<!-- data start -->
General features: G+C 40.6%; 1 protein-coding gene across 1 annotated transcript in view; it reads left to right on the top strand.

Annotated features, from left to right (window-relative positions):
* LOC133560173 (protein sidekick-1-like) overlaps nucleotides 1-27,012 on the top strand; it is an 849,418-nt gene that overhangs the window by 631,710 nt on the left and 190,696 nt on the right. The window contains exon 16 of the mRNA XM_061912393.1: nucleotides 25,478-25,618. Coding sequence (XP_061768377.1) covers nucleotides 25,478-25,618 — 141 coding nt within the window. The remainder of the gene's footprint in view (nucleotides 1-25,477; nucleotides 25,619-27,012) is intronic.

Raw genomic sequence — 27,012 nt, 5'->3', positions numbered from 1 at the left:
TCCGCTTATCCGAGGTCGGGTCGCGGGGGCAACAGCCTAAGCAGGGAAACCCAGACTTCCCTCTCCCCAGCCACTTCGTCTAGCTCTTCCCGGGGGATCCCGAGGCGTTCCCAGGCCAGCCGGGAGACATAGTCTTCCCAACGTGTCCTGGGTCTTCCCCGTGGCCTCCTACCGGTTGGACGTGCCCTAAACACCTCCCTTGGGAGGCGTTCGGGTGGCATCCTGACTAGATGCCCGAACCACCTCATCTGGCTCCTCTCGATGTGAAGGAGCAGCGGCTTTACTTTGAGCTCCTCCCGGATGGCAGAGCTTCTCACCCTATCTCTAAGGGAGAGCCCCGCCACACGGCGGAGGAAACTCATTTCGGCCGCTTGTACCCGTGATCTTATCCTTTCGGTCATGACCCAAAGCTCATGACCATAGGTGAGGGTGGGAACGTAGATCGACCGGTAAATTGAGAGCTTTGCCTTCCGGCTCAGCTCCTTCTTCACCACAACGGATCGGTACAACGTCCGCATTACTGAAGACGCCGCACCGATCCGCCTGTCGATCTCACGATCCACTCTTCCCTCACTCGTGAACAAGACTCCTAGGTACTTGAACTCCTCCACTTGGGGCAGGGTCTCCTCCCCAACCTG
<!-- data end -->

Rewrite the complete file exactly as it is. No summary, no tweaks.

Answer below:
General features: G+C 40.6%; 1 protein-coding gene across 1 annotated transcript in view; it reads left to right on the top strand.

Annotated features, from left to right (window-relative positions):
* LOC133560173 (protein sidekick-1-like) overlaps nucleotides 1-27,012 on the top strand; it is an 849,418-nt gene that overhangs the window by 631,710 nt on the left and 190,696 nt on the right. The window contains exon 16 of the mRNA XM_061912393.1: nucleotides 25,478-25,618. Coding sequence (XP_061768377.1) covers nucleotides 25,478-25,618 — 141 coding nt within the window. The remainder of the gene's footprint in view (nucleotides 1-25,477; nucleotides 25,619-27,012) is intronic.

Raw genomic sequence — 27,012 nt, 5'->3', positions numbered from 1 at the left:
TCCGCTTATCCGAGGTCGGGTCGCGGGGGCAACAGCCTAAGCAGGGAAACCCAGACTTCCCTCTCCCCAGCCACTTCGTCTAGCTCTTCCCGGGGGATCCCGAGGCGTTCCCAGGCCAGCCGGGAGACATAGTCTTCCCAACGTGTCCTGGGTCTTCCCCGTGGCCTCCTACCGGTTGGACGTGCCCTAAACACCTCCCTTGGGAGGCGTTCGGGTGGCATCCTGACTAGATGCCCGAACCACCTCATCTGGCTCCTCTCGATGTGAAGGAGCAGCGGCTTTACTTTGAGCTCCTCCCGGATGGCAGAGCTTCTCACCCTATCTCTAAGGGAGAGCCCCGCCACACGGCGGAGGAAACTCATTTCGGCCGCTTGTACCCGTGATCTTATCCTTTCGGTCATGACCCAAAGCTCATGACCATAGGTGAGGGTGGGAACGTAGATCGACCGGTAAATTGAGAGCTTTGCCTTCCGGCTCAGCTCCTTCTTCACCACAACGGATCGGTACAACGTCCGCATTACTGAAGACGCCGCACCGATCCGCCTGTCGATCTCACGATCCACTCTTCCCTCACTCGTGAACAAGACTCCTAGGTACTTGAACTCCTCCACTTGGGGCAGGGTCTCCTCCCCAACCTG